This success kept in the shadows

Published 5:10 pm Monday, May 25, 2015

A few weeks ago, I visited North Suffolk’s Lone Star Lakes for a story in the current edition of Suffolk Living Magazine.

We went along with master naturalists Bradford “Biff” and Susan Andrews, and ranger J.R. Ruggiero, who showed us the many charms of the park just on the edge of Chuckatuck.

Lone Star has some surprises for the casual visitor, and you don’t have to be naturalist or a park ranger to appreciate them. Anyone is assured to see plants and birds they don’t see in their backyard.

Email newsletter signup

The bigger surprise is the 13-acre stand of longleaf pine the city of Suffolk has planted in a former agricultural field alongside the park’s main road.

What’s the big deal in that? It’s just some trees.

Well, after researching Sunday’s Suffolk News-Herald story on the project, including a long phone conversation with Senior Area Forester Scott Bachman, I learned there’s more to it.

From ship masts to house frames, since Europeans arrived, longleaf has been prized by foresters above all others in the southern yellow pine family; and that means there aren’t many left.

Bachman put the number at fewer than 1,000 mature trees in Virginia.

When the Nansemond Indians lived at the site of the lakes, next to Chuckatuck and Cedar creeks, longleaf would have been one of the main trees, according to Bachman.

So as well as the juvenile trees being — it’s believed — the largest municipal stand of longleaf in Virginia, and so contributing to state and federal efforts to reintroduce longleaf, they complement the tribe’s vision of recreating a village on a section of the park that has been donated by the city.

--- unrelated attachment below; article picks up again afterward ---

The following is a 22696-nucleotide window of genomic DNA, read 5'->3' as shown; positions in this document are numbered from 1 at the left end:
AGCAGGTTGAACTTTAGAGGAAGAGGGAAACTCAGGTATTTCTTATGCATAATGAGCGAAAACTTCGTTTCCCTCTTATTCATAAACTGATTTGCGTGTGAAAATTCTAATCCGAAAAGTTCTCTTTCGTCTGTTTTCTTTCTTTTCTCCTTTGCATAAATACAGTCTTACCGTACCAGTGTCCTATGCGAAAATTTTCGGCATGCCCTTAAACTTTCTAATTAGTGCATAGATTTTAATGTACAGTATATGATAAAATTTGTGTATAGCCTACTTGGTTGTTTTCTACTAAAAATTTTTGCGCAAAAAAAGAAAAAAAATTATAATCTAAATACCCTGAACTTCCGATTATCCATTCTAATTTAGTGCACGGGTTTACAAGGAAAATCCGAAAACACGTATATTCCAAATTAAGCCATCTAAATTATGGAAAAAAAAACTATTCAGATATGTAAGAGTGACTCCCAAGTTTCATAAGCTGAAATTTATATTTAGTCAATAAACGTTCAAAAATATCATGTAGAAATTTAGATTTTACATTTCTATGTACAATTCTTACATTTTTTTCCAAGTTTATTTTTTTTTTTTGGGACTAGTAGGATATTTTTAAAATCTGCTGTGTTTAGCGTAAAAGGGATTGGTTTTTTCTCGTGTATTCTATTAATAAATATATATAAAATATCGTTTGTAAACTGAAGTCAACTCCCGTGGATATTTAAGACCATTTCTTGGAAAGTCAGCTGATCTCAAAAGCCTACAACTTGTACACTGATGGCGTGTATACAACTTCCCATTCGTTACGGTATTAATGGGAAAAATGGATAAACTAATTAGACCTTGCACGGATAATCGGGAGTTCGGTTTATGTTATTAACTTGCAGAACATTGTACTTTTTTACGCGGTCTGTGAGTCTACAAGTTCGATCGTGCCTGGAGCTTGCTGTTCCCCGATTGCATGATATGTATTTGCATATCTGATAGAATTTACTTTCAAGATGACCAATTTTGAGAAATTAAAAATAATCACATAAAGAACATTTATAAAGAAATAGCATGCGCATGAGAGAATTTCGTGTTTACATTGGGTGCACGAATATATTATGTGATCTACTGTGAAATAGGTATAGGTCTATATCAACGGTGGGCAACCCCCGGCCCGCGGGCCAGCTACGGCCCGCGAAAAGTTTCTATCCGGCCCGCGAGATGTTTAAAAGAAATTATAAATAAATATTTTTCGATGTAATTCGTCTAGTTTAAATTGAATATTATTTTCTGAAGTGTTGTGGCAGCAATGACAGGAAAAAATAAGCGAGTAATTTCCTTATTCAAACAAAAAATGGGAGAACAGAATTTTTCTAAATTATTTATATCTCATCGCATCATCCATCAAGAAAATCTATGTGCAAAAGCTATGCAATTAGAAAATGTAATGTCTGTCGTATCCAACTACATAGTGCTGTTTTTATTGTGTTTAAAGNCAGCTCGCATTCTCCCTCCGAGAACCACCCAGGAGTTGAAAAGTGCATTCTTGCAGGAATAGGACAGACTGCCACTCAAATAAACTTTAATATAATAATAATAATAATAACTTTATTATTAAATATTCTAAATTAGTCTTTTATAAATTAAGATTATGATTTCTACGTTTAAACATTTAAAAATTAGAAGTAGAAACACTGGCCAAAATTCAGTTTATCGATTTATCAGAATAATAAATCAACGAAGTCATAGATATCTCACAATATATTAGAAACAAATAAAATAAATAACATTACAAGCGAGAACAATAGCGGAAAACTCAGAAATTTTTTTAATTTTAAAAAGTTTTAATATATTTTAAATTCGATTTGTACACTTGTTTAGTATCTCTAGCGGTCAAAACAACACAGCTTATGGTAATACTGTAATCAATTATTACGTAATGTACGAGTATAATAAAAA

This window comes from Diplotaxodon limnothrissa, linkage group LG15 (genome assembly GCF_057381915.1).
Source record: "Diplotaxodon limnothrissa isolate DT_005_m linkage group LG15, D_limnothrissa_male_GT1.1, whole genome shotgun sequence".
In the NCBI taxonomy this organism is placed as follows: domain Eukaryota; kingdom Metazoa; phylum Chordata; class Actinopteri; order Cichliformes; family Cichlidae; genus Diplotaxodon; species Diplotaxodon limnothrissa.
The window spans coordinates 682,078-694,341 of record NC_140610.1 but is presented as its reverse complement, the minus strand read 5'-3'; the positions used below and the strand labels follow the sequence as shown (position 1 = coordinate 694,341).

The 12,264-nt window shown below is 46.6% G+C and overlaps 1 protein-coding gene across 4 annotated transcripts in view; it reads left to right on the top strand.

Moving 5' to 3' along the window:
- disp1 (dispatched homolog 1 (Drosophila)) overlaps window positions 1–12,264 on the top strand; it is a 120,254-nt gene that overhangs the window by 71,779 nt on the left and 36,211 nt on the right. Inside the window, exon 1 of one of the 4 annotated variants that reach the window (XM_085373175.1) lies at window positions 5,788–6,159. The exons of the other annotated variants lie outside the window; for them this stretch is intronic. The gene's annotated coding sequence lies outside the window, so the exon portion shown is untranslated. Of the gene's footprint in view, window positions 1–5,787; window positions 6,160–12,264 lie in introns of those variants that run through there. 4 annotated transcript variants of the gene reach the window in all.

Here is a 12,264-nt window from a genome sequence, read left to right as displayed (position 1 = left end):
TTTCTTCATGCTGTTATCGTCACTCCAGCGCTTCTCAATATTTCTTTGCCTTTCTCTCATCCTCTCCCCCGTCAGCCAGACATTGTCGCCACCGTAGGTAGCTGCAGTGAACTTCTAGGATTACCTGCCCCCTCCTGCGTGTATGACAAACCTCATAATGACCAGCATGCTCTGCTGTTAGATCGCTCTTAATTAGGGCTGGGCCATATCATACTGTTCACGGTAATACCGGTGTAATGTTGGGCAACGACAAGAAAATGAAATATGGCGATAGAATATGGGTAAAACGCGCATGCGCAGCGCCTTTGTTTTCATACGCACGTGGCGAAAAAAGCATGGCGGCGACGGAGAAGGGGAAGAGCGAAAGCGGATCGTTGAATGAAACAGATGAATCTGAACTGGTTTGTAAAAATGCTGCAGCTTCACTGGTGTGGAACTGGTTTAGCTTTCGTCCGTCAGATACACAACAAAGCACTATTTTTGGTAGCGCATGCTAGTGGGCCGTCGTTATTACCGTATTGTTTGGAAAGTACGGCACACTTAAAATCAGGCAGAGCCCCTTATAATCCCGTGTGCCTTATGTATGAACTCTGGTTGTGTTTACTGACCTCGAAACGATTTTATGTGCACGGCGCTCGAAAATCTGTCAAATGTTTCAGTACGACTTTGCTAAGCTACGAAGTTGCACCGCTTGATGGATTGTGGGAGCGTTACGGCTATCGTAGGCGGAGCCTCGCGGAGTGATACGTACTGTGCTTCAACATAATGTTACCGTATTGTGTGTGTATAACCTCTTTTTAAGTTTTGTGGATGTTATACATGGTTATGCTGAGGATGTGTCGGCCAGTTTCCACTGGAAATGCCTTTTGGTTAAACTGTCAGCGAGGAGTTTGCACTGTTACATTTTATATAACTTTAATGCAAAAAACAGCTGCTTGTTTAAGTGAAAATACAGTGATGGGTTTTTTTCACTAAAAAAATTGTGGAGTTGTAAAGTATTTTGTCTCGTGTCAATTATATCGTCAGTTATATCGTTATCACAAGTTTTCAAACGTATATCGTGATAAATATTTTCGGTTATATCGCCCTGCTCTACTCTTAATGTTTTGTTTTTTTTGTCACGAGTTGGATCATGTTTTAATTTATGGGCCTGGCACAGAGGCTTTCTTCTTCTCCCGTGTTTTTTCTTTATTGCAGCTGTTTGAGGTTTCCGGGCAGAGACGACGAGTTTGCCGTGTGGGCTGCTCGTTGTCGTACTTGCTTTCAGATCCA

Another interesting fact: The seedlings planted at Lone Star were grown from cones collected from a stand of native trees elsewhere in Suffolk — South Quay.

There, on the North Carolina line, the Virginia Department of Forestry is creating a longleaf nursery, after years of honing the delicate task of grafting the trees.

The mayor gave her State of the City speech at the downtown Hilton earlier this month, and we heard many positive things about Suffolk, like jobs growth, enviable credit rating and plans for new infrastructure.

Though Parks and Recreation and the forestry department have teamed up on guided walks of Lone Star’s future longleaf grove, we haven’t heard much about it; nor about what’s happening at South Quay.

OK, the Chamber of Commerce event probably wasn’t exactly the right forum; but the longleaf project has flown under the radar a little, and there are bound to be more such successes to be shared.